Why Study Religion?

kaaba_mirror_edit_jjIn a recent post by a friend on Facebook, a deceptively simple question was posed: “What is the difference between religion and belief?” Here are a few of the answers.

“Religion you follow a guide, belief you creating your own guide. With belief, you are your own mentor.”

“A belief is something you believe in and religion requires practice.”

“Religion is the myths everyone has agreed to believe. Beliefs are the myths you personally believe.”

“Religion is the organization of a specific series of beliefs.”

“Spelling?”

“Religion is manmade and controllable. Belief is a function of the human entity to agree, believe, and trust in something. Belief is not limited to world views or faith or religion. It is a condition of our relationships with the planet, each other, and above all ourselves. Religion is just a system of control put in place to manipulate people. Everything is just a sales pitch in religion.”

“Anyone can have a belief. Religion is structured belief with processes and culture.”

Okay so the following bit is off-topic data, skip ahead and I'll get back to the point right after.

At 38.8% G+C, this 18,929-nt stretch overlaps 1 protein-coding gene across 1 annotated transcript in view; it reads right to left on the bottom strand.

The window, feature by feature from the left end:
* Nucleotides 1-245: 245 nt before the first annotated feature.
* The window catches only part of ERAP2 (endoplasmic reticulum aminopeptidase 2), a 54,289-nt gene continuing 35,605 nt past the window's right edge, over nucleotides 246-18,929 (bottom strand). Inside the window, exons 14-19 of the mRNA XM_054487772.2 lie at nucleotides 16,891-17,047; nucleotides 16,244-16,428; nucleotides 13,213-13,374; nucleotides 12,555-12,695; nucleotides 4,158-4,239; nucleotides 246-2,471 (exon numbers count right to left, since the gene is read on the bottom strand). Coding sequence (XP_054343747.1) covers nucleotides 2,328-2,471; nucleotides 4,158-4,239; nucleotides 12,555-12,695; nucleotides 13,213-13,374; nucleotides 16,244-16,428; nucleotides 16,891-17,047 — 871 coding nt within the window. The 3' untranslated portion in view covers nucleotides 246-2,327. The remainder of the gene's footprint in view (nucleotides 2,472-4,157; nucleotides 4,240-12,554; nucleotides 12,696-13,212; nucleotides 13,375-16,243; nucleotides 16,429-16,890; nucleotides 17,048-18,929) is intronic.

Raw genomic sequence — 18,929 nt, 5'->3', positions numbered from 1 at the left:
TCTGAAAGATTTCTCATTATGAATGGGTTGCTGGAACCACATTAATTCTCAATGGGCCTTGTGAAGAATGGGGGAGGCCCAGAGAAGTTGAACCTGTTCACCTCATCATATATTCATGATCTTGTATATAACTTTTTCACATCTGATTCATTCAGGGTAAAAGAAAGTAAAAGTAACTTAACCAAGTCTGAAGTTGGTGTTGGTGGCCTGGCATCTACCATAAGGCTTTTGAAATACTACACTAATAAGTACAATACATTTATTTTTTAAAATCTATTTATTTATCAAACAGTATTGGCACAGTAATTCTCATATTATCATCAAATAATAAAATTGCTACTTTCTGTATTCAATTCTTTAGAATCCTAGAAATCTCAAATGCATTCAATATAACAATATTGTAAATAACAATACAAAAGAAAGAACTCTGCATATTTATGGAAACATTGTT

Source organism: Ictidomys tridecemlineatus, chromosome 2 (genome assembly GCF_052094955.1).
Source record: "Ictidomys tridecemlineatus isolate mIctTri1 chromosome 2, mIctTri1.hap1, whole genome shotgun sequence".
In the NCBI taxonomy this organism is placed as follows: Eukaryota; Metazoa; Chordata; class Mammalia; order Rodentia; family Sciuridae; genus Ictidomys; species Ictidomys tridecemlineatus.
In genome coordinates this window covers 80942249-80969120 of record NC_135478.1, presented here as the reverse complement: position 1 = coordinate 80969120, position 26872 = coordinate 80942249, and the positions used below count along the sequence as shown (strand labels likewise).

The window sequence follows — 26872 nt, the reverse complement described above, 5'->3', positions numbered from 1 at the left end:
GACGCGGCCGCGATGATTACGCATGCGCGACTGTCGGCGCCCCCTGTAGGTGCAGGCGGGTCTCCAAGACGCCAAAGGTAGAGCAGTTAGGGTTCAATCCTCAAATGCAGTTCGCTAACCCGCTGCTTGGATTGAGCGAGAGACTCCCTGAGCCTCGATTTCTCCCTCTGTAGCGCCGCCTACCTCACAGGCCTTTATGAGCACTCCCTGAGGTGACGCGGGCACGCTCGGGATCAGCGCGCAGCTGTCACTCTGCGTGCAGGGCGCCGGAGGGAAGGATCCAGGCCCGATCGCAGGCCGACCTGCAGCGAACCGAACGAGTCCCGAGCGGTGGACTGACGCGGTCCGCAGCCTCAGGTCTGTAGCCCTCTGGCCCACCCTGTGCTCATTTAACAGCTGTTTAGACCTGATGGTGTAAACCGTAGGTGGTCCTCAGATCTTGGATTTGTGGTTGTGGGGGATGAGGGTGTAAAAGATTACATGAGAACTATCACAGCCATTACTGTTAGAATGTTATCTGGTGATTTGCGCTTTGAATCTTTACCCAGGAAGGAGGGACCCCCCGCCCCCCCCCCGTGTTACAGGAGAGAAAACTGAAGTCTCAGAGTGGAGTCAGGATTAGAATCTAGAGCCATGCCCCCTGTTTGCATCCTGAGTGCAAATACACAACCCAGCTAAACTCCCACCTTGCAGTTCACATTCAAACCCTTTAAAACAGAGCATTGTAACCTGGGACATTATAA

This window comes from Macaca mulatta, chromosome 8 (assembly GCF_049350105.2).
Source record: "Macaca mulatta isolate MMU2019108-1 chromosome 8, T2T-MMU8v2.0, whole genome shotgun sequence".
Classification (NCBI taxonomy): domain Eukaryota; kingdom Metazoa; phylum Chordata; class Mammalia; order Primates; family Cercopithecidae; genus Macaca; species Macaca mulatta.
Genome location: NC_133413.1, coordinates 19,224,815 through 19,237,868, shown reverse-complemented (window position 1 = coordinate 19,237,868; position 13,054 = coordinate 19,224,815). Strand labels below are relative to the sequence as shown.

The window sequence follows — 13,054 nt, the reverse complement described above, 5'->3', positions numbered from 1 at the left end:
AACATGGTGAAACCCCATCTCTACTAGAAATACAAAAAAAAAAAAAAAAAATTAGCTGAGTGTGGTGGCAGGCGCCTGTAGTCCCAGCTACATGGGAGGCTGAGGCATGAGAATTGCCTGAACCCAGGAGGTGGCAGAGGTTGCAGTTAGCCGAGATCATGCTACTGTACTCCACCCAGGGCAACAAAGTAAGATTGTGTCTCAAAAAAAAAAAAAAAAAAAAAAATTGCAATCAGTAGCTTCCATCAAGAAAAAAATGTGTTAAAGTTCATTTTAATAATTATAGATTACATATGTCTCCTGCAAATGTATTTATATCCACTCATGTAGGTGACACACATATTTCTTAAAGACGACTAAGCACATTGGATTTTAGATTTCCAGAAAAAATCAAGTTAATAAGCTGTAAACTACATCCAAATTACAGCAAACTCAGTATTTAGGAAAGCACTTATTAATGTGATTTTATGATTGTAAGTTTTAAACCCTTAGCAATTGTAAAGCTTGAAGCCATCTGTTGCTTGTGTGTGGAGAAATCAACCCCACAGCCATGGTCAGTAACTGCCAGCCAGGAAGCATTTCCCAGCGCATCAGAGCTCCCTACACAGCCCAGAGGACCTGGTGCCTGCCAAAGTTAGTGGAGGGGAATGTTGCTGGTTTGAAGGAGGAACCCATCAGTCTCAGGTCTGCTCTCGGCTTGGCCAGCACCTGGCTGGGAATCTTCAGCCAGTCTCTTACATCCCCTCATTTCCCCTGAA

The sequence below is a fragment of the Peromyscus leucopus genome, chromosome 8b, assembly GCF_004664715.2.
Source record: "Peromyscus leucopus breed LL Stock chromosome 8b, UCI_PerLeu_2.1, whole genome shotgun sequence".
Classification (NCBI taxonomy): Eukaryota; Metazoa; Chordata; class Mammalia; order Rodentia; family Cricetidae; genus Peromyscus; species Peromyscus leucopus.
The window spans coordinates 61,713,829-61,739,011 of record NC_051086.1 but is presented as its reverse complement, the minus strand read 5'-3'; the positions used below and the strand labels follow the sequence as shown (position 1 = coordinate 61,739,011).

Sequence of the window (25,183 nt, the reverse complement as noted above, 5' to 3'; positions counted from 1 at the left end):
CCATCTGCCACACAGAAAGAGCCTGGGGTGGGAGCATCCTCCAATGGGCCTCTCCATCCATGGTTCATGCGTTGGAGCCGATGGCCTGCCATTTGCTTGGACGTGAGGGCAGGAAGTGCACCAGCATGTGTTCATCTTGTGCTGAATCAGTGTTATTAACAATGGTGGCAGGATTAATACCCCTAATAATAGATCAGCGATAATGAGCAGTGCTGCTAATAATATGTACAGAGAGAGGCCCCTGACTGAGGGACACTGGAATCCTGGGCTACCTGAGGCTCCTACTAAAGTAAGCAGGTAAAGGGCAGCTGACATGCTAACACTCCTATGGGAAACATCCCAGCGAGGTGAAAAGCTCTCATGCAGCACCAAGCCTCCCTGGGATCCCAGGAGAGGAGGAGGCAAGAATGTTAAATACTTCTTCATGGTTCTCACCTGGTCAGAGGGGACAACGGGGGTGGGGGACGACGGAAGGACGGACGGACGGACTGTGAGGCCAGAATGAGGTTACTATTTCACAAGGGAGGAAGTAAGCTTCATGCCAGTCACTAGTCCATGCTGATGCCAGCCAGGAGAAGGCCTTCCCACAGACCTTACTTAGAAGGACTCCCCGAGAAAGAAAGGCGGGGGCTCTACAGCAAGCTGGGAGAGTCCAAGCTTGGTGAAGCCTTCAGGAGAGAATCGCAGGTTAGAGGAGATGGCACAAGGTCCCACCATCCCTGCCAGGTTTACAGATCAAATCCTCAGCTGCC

These are a selection from 20+ responses to the prompt. Among the many observations about how people attempted to answer the prompt, one reality is apparent: nobody defined religion or belief in the exact same way. Some answers were similar. Yet, some answers were distinct from others.

Why does this matter, though?

Religion is a part of life, as is belief. The way we define it and understand it impacts how we choose to understand our own culture and history, world history, and life itself. In other words, the way we define these categories (religion and belief) substantially impacts how we understand the world. If any of the people who responded to this questions were to attempt to engage with each other about modern Christianity, ancient Near Eastern rituals, or 21st century culture itself, they would be unable to communicate effectively. They would be unable to communicate effectively because they would not have a mutual understanding of how they are defining the term “religion” or “belief” in their conversation. Thus, it is of the utmost importance to work towards such a goal, even if it is impossible to achieve the goal.

For this reason, religion must be studied. How we understand religion must be studied. How other people understand religion must be studied. Without it, we are unable to communicate ideas effectively. Consequently, we are unable to work towards a common goals of some sort of peace in the world.

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